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Hapag-Lloyd Container-ship BOSTON EXPRESS

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Carriers Batten Down the Hatches Ahead of Potential Worst Slack Season on Record

The Loadstar
Total Views: 7370
October 5, 2023

By Mike Wackett (The Loadstar) –

Following Hapag-Lloyd’s announcement on Monday of a huge hike in its Asia-Europe FAK rates, CMA CGM has advised its customers of similar increases coming in on 1 November.

From Asia to North European ports CMA CGM’s FAK rates will increase to $1,000 per 20ft and $1,800 per 40ft, including high-cubes and reefers.

This compares with the Hapag-Lloyd hikes to $1,050 and $1,750.

From Asia to West Mediterranean base ports, the French carrier’s FAK rates will increase to $1,400 per 20ft and $2,000 per 40ft, versus Hapag-Lloyd’s increases to $1,475 and $1,950.

However, history tells us that during a downturn, container lines only achieve a modest percentage of FAK increases, a good result being that carriers realise 50% of their ask.

Furthermore, many volume shippers will have already obtained three-month deals from carriers at rates far less than the new FAK prices.

At the time of publication today, The Loadstar had not seen any announcement from Maersk or from the Asia-based carriers, although it is likely that they will follow suit on quantum and timing.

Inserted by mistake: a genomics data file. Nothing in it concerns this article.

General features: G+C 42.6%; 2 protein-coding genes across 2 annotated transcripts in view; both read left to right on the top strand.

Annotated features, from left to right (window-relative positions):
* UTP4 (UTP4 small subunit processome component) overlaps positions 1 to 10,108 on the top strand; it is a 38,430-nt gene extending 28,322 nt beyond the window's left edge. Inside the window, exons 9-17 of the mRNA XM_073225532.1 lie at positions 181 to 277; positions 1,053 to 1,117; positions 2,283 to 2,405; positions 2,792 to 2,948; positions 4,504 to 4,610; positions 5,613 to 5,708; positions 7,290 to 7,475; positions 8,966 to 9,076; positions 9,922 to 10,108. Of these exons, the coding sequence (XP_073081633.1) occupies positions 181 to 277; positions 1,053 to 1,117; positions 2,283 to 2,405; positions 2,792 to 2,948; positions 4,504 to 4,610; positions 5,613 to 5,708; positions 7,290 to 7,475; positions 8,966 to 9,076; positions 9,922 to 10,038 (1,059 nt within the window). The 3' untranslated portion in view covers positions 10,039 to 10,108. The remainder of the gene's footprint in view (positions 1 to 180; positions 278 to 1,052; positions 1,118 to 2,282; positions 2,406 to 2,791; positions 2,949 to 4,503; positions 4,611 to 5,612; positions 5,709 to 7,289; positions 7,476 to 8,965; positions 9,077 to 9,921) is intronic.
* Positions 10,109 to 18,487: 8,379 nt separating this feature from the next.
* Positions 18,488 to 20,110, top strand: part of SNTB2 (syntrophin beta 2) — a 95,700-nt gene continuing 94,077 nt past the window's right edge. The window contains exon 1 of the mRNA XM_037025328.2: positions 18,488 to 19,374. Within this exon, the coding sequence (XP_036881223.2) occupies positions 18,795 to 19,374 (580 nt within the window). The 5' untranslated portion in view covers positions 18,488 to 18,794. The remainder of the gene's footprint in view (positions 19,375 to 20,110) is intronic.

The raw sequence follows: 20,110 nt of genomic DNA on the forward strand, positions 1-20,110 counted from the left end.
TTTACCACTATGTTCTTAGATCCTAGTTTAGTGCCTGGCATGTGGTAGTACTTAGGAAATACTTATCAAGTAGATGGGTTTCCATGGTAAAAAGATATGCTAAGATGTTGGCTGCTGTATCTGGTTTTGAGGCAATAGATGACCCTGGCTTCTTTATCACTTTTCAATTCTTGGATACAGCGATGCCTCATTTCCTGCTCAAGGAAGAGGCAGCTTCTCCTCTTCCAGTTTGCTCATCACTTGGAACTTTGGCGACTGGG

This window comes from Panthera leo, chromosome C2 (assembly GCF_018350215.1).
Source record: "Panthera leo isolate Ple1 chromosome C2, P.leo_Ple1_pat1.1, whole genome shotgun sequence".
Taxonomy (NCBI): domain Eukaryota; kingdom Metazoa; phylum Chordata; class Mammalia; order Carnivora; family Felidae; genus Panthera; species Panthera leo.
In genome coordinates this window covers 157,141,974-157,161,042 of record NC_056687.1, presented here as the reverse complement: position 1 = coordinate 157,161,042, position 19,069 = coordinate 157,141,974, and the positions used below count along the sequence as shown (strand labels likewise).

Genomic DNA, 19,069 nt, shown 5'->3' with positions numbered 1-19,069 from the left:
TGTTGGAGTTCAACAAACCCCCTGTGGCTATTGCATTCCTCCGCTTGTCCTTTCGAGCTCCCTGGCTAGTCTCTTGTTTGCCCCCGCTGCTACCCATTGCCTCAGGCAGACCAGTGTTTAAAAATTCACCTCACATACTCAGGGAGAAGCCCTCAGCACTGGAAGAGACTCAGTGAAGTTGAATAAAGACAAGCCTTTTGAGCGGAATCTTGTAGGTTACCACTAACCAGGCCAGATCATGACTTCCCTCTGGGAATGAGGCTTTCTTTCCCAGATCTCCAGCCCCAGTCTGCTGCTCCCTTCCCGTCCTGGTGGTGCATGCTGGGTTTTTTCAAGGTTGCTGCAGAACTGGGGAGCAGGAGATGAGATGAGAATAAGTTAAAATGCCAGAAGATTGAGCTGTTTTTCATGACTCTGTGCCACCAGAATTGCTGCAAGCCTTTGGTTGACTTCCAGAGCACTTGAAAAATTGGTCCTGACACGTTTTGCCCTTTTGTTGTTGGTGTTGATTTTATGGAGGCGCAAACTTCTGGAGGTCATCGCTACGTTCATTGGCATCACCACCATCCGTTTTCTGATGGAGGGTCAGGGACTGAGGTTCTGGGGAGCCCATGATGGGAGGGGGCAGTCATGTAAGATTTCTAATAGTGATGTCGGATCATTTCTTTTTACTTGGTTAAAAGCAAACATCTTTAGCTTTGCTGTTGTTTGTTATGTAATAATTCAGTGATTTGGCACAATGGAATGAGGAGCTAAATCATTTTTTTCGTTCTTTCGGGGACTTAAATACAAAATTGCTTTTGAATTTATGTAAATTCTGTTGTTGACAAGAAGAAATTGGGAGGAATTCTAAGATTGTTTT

It is a bold move by the two Europe-based carriers to attempt to double current market rates, but heavy voyage losses are no longer sustainable on the tradelane, and the final quarter of the year is predicted to be disastrous, financially.

In fact, the sheer pace of the rates collapse on many tradelanes could oblige publicly listed carriers to downgrade their full-year result outlooks. The speed of the erosion of the Asia-North Europe market has been dramatic, with spot indices losing 10% of their value every week in September.

Meanwhile, the spot market contagion has now spread to the hitherto more robust Asia-Mediterranean market, after carriers piled more of their surplus capacity into the tradelane.

Moreover, the aggressive blanking programmes of carriers failed to have much impact as demand slumped for European exports prior to the Golden Week holiday in China, resulting in de-facto service suspensions.

The lines are battening down their hatches for what some say could become one of the worst slack seasons on record.

On the sidelines of a maritime event in London this week, a carrier contact told The Loadstar she expected a radical shake-up of the Asia-North Europe network.

“There’s talk of a winter schedule that will take some loops out until the demand build-up before Chinese New Year,” she said. “Something’s got to give; our costs have gone through the roof, while rates to North Europe are below pre-pandemic levels.”

Indeed, the unrelenting week-after-week delivery of newbuild 24,000 teu ultra-large container vessels (ULCVs) could not be happening at a more inopportune moment for the liner industry.

And after their sea trials, instead of the pomp and ceremony of maiden voyages, many of the newbuild ULCVs face the ignominy of spending months idle at anchor.

(c) Copyright Thomson Reuters 2023.

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